For twenty years, the Green River Killer terrorized the Northwest, leaving a trail of women's bodies and very few clues.
He was on the loose until late 2001. But two months ago, Gary Ridgway pled guilty to killing 48 women. The plea was part of a controversial deal -- the killer's life in exchange for the truth.
But to get that truth, detectives had to go on one of the darkest journeys imaginable -- inside the mind of a serial killer. They spent six months living with Ridgway, taping every conversation.
60 Minutes II shows the tape, which was released this week, and talks with the detectives who have spent the past two decades chasing America's worst serial killer. Correspondent Dan Rather reports.
Hundreds of hours of taped confessions released this week offer an unblinking look at a killer both monstrous and mundane. It shows the dark side of Ridgway, the side that only his victims had seen until now.
"I was working second shift and go pick up a woman on the way home," says Ridgway on tape. "That way, I had the mornings free to go back and bury her."
Ridgway had the same job as a truck painter for 30 years. He remembered his victims by the shift he worked that day. He was a man who viewed his killing spree as his greatest accomplishment.
A handful of detectives listened to a recounting of the details of Ridgway's grisly crimes for more than six months. And for most of them, it was familiar ground.
In 1982, when the bodies of three women were found in or near Washington state's Green River, homicide detective Dave Reichert was called in. Today, he's the county sheriff.
"I knew I was gonna be talking to pure evil, a monstrous killer. But I had a job to do, and every one of those detectives that walked into that room probably wanted to throttle him," says Reichert. "But they all had a job to do and they did it."
Det. Tom Jensen joined the hunt for the Green River Killer in 1984 – and has been on the case ever since.
"Gary Ridgway was probably not the most intelligent person you'll ever meet. He's certainly undereducated, but he does have a talent for killing," says Jensen. "He became what I called a serial killer savant. He was not good at anything else, but he could stalk and kill with the best of them."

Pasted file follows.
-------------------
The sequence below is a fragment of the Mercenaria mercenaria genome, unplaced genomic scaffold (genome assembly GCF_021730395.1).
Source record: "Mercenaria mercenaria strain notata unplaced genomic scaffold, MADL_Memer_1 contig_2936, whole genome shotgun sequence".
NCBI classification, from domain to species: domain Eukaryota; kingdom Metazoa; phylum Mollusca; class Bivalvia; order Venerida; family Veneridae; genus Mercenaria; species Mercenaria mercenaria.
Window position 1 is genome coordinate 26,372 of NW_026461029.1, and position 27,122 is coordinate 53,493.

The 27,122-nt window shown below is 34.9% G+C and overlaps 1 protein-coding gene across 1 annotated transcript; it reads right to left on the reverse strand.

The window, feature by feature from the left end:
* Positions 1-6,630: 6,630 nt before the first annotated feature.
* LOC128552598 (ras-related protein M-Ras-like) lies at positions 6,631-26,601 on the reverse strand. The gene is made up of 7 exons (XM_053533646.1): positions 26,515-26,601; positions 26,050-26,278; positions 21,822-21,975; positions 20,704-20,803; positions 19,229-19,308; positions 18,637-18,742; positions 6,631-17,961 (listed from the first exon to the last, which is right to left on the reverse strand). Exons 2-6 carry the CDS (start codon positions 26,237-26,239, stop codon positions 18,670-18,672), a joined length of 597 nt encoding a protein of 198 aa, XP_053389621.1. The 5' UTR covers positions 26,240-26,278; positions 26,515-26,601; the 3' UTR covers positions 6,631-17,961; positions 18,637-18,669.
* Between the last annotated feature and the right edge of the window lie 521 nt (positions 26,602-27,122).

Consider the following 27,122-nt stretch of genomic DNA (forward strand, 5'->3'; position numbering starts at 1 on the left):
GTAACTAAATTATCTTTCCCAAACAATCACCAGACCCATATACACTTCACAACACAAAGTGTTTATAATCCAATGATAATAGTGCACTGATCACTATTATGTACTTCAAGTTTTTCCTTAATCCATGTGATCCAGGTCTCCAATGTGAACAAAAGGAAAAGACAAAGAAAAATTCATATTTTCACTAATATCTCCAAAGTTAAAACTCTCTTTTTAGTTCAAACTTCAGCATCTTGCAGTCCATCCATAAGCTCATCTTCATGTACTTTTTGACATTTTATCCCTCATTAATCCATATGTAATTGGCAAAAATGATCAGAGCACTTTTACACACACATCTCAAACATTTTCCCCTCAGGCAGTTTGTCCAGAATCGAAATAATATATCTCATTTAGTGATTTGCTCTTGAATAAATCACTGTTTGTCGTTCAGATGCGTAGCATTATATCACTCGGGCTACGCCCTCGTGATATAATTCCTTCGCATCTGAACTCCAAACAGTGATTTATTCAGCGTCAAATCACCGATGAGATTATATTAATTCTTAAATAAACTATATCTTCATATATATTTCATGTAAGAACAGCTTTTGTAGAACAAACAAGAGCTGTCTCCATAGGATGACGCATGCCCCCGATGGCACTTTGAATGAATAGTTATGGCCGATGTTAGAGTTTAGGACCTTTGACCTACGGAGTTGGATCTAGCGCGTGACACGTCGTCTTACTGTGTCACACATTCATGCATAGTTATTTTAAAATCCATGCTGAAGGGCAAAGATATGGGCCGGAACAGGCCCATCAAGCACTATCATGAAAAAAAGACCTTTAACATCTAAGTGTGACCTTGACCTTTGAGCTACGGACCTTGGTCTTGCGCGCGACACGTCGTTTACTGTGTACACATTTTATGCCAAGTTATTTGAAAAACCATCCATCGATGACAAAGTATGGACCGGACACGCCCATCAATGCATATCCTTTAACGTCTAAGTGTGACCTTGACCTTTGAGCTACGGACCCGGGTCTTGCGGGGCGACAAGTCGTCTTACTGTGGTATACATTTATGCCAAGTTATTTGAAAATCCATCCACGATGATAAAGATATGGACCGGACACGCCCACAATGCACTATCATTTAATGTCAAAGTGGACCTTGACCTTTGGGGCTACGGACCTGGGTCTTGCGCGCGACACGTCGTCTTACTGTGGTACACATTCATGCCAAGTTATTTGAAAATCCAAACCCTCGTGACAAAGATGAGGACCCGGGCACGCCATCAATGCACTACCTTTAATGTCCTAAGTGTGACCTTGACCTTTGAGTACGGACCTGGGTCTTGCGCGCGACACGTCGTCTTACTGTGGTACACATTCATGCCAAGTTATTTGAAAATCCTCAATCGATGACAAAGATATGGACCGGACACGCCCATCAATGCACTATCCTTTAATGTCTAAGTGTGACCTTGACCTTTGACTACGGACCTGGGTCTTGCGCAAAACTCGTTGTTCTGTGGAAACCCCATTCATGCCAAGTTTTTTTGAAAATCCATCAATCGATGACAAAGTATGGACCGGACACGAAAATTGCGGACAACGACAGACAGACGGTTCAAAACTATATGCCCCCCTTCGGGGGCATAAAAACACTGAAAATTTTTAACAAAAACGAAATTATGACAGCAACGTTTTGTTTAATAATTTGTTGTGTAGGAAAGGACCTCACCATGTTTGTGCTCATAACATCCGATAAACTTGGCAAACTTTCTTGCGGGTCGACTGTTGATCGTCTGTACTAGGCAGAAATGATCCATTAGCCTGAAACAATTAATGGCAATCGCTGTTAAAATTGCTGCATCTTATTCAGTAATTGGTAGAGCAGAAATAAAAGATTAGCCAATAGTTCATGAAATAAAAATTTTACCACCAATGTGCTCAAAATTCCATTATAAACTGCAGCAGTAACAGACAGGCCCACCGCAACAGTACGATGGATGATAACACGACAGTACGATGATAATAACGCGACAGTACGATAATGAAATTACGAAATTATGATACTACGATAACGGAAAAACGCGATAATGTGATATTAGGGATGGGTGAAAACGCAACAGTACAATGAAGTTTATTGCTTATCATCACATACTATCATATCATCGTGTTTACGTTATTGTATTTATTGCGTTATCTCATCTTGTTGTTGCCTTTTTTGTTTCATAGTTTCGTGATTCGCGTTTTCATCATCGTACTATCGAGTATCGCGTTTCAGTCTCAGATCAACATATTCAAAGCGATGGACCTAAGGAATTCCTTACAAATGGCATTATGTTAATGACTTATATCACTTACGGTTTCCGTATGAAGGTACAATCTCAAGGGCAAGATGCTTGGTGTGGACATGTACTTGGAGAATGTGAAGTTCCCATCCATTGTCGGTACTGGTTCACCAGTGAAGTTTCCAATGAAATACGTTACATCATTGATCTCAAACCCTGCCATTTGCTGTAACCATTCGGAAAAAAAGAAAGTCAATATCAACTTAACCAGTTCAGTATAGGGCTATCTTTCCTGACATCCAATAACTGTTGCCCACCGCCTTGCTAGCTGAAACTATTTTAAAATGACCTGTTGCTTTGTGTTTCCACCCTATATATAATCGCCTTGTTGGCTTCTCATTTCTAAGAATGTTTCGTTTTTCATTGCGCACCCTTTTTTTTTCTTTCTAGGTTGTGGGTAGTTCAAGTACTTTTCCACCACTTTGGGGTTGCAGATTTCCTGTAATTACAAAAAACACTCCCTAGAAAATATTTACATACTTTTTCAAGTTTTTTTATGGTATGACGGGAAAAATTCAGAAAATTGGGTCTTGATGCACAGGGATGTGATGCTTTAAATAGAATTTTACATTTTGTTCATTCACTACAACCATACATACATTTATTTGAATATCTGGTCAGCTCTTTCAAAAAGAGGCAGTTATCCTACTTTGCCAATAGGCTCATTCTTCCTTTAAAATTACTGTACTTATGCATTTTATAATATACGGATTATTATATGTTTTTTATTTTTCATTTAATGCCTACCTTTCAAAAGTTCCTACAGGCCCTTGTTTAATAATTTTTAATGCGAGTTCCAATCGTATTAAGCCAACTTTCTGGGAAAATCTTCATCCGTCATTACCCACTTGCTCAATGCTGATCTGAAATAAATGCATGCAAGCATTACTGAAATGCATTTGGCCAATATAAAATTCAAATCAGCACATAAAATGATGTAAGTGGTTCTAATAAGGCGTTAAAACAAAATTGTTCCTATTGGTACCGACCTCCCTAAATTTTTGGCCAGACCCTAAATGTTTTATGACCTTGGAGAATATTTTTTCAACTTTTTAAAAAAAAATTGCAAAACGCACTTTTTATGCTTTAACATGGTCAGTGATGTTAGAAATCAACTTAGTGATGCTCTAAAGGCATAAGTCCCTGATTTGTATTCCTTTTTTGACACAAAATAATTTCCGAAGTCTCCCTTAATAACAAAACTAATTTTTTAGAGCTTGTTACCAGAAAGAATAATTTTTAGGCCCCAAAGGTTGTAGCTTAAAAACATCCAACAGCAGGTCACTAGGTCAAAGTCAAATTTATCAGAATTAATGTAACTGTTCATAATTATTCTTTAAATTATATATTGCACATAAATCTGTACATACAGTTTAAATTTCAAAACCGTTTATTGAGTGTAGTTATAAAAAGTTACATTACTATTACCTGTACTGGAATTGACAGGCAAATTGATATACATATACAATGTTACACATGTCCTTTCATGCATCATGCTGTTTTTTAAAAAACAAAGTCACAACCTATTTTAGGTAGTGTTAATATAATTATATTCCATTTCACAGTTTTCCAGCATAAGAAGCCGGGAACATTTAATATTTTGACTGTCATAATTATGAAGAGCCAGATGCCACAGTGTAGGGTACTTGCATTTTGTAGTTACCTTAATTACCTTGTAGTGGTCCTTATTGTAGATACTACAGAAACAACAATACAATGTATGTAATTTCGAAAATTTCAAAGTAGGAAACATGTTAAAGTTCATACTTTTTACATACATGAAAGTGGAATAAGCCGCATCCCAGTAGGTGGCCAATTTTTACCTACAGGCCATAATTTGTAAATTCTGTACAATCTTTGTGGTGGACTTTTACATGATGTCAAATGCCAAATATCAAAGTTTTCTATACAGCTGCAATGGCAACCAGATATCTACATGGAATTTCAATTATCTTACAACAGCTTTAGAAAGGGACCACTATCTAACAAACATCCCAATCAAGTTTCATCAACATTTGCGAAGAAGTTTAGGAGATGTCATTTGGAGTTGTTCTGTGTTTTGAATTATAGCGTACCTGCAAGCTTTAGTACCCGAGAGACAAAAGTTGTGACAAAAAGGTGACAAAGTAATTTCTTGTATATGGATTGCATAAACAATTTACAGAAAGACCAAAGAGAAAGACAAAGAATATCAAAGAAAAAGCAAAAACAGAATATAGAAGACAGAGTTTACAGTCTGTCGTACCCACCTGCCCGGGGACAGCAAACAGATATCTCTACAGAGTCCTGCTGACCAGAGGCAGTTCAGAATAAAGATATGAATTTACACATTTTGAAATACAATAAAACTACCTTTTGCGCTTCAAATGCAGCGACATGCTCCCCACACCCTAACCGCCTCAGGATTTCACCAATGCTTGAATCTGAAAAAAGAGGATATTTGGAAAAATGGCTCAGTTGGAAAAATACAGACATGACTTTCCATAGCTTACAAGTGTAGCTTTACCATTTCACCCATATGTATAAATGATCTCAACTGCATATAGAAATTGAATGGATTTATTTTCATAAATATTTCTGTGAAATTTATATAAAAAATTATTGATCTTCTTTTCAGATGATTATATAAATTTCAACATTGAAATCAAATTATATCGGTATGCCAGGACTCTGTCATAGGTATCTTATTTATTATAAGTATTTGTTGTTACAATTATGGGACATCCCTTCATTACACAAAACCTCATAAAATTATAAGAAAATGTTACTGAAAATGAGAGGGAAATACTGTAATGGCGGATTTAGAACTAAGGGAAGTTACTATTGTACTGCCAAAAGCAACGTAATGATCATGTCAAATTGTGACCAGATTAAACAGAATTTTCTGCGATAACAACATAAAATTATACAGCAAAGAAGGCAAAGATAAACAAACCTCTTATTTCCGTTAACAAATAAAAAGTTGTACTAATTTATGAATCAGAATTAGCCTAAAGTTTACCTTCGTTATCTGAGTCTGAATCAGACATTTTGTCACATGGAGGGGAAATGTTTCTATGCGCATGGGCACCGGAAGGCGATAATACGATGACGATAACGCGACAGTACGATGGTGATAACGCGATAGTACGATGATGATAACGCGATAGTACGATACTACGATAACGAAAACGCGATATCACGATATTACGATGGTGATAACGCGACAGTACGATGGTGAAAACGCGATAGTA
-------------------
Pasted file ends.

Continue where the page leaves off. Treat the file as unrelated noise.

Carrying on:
Ridgway was behind the country's longest-running serial murder spree. In and around Seattle 20 years ago, the bodies of dozens of women, many of them prostitutes, were found dumped in the deep woods, in parking lots, on a playground.
At one point, more than 50 detectives were working to solve the crimes. For many of them, catching the killer has been more than a case. It's been a career.
"Each crime scene that you go to, you know you're walking in his footsteps, and you are trying to put yourself in his shoes," says Reichert. "What did he do? Where did he walk? What was he thinking? All of these thoughts are going through your mind when you're processing that scene, trying to find evidence."
By the late '80s, the killings seemed to have stopped. Public interest lagged, and money to the investigation was cut. The entire Green River evidence collection was boxed and bagged, stacked and stored.
Only one man, Det. Jensen, continued on the case. He worked alone for nine years, carrying all the responsibility for solving nearly 50 murders. But the case still torments him.
"It reached a point where I didn't really know where it would go if I was gone," says Jensen.
But Jensen was patient, waiting for DNA testing to improve enough to use on some of the old evidence found on victims in the Green River case. He wanted to compare it to a DNA sample that detectives had taken from one of their top suspects years before.
That suspect was Ridgway, a Seattle area native with no known juvenile record. He had been married three times and had one son. He drew police attention when he was accused of assaulting a prostitute.
Ridgway, however, had passed a polygraph test, and a search of his home had turned up nothing.
So why didn't he leave town? "He thought he was going to get away with it," says Jensen. "I believe he thought he was sitting pretty."
By 2001, 14 years after police first suspected Ridgway, DNA testing had vastly improved. And this time, there was a match.